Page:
Even though it is the first week of October, the peppers are really coming on. It seems like a long frost-free season so far.
These are some purple peppers. Some years we don’t get them to turn purple. Sweet bell peppers like these are a snap to preserve – just cut them up in strips or chopped and throw them in the freezer – no canning, not even any blanching. They are great on pizza and wherever you use fresh peppers.
OK, no we are moving up a notch to the Jalapeno peppers. This is about as hot as many people go (and many don’t go this far). It’s been a great fall for fresh salsa. It’s about a meal after some long days in the garden – a batch of fresh salsa, some thick chips and a seat in the Adirondack chair while listening to “A Prairie Home Companion” is about as decadent as it gets around here!
Up a notch in heat are the cayenne peppers.
Another bump up in heat are these Thai hot peppers.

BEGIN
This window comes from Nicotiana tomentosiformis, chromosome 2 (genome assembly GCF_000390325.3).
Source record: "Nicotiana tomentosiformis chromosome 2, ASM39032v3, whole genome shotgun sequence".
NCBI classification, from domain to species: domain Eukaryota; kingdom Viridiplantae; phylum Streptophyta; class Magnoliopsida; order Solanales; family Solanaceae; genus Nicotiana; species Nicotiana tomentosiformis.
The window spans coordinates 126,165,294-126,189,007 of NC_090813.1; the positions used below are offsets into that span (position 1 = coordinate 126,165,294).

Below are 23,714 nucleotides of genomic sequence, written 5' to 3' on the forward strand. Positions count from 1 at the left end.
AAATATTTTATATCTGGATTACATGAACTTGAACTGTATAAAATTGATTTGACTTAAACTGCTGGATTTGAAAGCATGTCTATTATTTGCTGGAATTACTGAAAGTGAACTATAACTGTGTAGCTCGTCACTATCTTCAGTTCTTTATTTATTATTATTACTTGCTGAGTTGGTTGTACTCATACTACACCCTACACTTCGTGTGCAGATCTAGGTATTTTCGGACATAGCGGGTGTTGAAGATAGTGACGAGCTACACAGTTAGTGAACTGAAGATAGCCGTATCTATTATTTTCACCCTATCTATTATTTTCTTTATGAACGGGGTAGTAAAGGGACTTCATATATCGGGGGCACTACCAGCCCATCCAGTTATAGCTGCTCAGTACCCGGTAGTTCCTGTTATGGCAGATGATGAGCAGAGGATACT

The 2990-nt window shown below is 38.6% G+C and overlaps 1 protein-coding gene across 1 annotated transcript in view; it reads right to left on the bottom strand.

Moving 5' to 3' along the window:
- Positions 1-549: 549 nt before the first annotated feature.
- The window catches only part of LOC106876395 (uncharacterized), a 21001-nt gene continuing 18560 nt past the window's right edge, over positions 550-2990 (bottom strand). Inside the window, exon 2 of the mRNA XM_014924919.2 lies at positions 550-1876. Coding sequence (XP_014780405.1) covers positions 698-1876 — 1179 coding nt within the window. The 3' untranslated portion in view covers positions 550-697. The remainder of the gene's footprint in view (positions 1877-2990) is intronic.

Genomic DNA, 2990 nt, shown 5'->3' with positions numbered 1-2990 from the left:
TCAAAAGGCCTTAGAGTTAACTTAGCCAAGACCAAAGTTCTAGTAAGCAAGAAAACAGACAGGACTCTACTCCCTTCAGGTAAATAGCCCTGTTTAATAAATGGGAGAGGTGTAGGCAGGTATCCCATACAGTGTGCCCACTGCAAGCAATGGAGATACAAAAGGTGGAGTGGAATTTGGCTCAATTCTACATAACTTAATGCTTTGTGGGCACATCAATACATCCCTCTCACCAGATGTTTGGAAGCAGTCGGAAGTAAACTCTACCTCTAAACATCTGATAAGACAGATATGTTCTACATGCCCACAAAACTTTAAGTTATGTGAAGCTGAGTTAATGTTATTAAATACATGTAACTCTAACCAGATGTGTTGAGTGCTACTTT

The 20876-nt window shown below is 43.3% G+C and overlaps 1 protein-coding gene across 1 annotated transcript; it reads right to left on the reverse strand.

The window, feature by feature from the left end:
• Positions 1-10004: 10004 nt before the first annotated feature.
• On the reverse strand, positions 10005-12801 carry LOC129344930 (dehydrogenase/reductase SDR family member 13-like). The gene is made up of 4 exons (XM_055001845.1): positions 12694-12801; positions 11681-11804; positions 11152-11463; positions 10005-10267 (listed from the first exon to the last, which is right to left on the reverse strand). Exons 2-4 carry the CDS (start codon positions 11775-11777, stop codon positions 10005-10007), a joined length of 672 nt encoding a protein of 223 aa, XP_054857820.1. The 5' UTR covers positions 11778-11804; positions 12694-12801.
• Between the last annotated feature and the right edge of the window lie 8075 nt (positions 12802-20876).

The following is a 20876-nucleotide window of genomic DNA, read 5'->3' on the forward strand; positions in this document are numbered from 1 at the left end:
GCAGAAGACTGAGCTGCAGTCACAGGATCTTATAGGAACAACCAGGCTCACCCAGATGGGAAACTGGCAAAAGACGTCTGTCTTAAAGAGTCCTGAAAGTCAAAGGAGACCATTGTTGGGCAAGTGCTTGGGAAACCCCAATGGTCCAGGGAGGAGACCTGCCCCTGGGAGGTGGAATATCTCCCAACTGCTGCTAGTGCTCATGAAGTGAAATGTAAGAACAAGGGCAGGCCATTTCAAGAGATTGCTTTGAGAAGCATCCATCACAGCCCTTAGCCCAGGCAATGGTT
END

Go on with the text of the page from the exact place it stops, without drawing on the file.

By far the hottest peppers we’ve ever grown are these Habanero peppers, native to the Yucatan. These babies are about 50 times hotter than Jalapenos! I’ve copied the Scoville scale of pepper hotness from Wikipedia below so you can see where your peppers fall on the heat scale.
|Scoville rating||Type of pepper|
|2,000,000-5,300,000||Standard U.S. Grade pepper spray irritant ammunition|
|855,000-1,050,000||Naga Jolokia, Dorset Naga|
|350,000-580,000||Red Savina Habanero|
|100,000-350,000||Habanero chili, Scotch Bonnet Pepper, Datil pepper, Rocoto, Jamaican Hot Pepper, African Birdseye|
|50,000-100,000||Thai Pepper, Malagueta Pepper, Chiltepin Pepper, Pequin Pepper|
|30,000-50,000||Cayenne Pepper, AjÃ pepper, Tabasco pepper, some Chipotle peppers|
|10,000-23,000||Serrano Pepper, some Chipotle peppers|
|2,500-8,000||JalapeÃ±o Pepper, Guajillo pepper, New Mexican varieties of Anaheim pepper, Paprika (hungarian wax pepper)|
|500-2,500||Anaheim pepper, Poblano Pepper, Rocotillo Pepper|
|0||No heat, Bell pepper|